• retaining the current requirement that a design be registered for the whole product, while investigating further whether allowing partial product registrations would substantially advantage Australian applicants and does not give rise to substantial practical or legal issues overseas (recommendation #13);
  • take steps to make s 18 consistent with the overlap provisions of the Copyright Act;
  • correcting a miscellany of anomalies (including conferring power on exclusive licensees to being infringement proceedings) (recommendation #18), but aligning s 71 with the exclusive rights granted by s 10[2] is not necessary as the current position has not given rise to any problems and fixing the anomaly would create uncertainty and could have unintended effects (recommendation #17).

The Government has specifically rejected introducing customs seizure provisions for infringing products in line with the regimes currently in force for other intellectual property rights. This:

would pose a range of practical difficulties, and would be resource intensive for the Australian Border Force (ABF) to implement.

Moreover, design owners can currently obtain orders from the Courts which ABF could act on to prevent release of particular imported products.

A number of other recommendations were noted (such as requiring examination to be requested by the first renewal period and introducing an opposition system following certification). The Government considers action on these should await IP Australia’s further investigations into whether Australia should join the Hague system for international registration.

Another recommendation “noted” was the recommendation to improve the process for multiple design applications by reducing the fees. This needs to be considered “further in the context of IP Australia’s current fee review, to be completed in 2016.”

For the full response to all recommendations, go here (pdf).


  1. The Productivity Commission of course is going to say “Don’t do it” – much louder than that! See chapter 10.  ?
  2. Although s 10 confers the right to authorise exercise of an exclusive right, authorising someone to do an infringing act is not itself an infringement under s 71 and, of course, what is required for liability at common law for directing or procuring and infringement is so much clearer following Keller.  ?

Innovation patent consultation on the consultation

IP Australia has issued a consultation paper seeking the public’s view on (the now departed) ACIP’s recommendations for the innovation patent. Specifically:

IP Australia is seeking feedback from interested stakeholders on:

  • the ACIP recommendation that the government should consider abolishing the innovation patent system
  • any alternative suggestions to encourage innovation amongst SMEs.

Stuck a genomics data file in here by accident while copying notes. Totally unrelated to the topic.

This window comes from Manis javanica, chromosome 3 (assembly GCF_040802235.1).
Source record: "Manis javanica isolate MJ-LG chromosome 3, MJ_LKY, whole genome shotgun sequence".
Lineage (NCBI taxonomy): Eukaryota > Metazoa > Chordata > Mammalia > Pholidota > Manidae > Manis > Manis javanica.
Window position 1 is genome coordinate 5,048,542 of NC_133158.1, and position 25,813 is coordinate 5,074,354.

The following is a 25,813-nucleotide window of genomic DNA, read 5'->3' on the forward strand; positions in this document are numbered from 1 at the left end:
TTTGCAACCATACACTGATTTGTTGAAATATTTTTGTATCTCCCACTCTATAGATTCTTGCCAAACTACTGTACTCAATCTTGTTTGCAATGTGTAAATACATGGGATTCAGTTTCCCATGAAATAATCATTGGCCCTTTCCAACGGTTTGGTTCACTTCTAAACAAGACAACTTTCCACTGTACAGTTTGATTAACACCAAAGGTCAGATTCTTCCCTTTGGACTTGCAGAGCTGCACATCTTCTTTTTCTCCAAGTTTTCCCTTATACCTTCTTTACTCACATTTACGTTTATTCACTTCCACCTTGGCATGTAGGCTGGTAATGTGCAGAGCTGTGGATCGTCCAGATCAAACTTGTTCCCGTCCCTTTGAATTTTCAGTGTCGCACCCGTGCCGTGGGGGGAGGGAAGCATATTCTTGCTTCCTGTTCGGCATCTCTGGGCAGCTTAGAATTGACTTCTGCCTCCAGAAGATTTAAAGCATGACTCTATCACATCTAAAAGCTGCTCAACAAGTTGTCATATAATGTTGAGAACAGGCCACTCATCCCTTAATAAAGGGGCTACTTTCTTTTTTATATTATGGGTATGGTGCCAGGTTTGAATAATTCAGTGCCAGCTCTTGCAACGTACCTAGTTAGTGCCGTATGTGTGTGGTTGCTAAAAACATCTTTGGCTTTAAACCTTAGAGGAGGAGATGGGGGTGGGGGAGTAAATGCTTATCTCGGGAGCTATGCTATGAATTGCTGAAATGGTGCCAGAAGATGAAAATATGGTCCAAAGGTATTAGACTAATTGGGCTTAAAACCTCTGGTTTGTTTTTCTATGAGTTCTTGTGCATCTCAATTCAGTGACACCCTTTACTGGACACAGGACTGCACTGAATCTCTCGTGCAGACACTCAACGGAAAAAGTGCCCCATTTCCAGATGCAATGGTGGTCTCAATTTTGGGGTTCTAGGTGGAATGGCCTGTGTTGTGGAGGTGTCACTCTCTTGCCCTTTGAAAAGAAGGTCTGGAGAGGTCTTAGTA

Get your comments in by 25 September 2015

IP Australia’s consultation paper here (pdf or word). The ACIP report being “consultated” upon, via here and updated here.

ACIP Final Designs Report

ACIP’s final report into its review of the Designs System has been published.

The report is 70 pages (including annexes) – 43 pages for the report itself; and 23 recommendations. Key recommendations include:

  • investigate joining the Hague system and, if a decision is made to join, extend the maximum term of design protection to 15 years;
  • introduce a grace period of 6 months before the filing date, but require an applicant relying on it to file a declaration to that effect;
  • rename a registered design that has not been certified as an “uncertified design”;
  • require a registered design owner to request examination by the first renewal deadline (i.e. 5 years);
  • introduce a system of opposition following certification;
  • improve the process for multiple designs by reducing fees in line with the ALRC’s original proposal;
  • allow fiddling with the statement of newness and distinctiveness until certification;
  • fix up a range of anomalies;
  • specifically include the role of the designs system in any broader review of Australia’s IP framework such as that contemplated by the Competition Policy Review;
  • not introducing an unregistered design right.

ACIP – Designs Options Paper

The Advisory Council on Intellectual Property (ACIP) has released an options paper for arising from its Review of the (Registered) Designs System.

The Options Paper identifies 3 potential routes for further development of designs law in Australia.

Option 1 would involve addressing a few specific issues in how the 2003 Act works without revisiting the policy settings. This could involve:

  • making the identity of Convention applicants consistent with the rules on entitlement;
  • expanding the rules on priority claiming so that differing formal requirements between jurisdictions do not disadvantage Convention applicants;
  • bringing the rules on entitlement into line with the Patents Act;
  • expanding the prior art base so that it is not just limited to the product the subject of the application;
  • expanding the situations where fraud, false suggestion or misrepresentation can be invoked for revocation purposes;
  • allowing exclusive licensees to sue for infringement;
  • making it clearer that a registered, but uncertified, design does not confer enforceable rights until certification;
  • removing the option to publish a design instead of registering it;
  • reducing the fees for multiple designs included in a single application; and
  • addressing anomalies that have arisen in the copyright-design overlap, especially in relation to 2D and 3D ‘embodiments’.

Option 2 would include the changes identified under Option 1, but going further to bring Australian law more into line with “major trading partners and international treaties”. That could involve amending the Act to allow accession to the Hague Agreement. Changes could involve: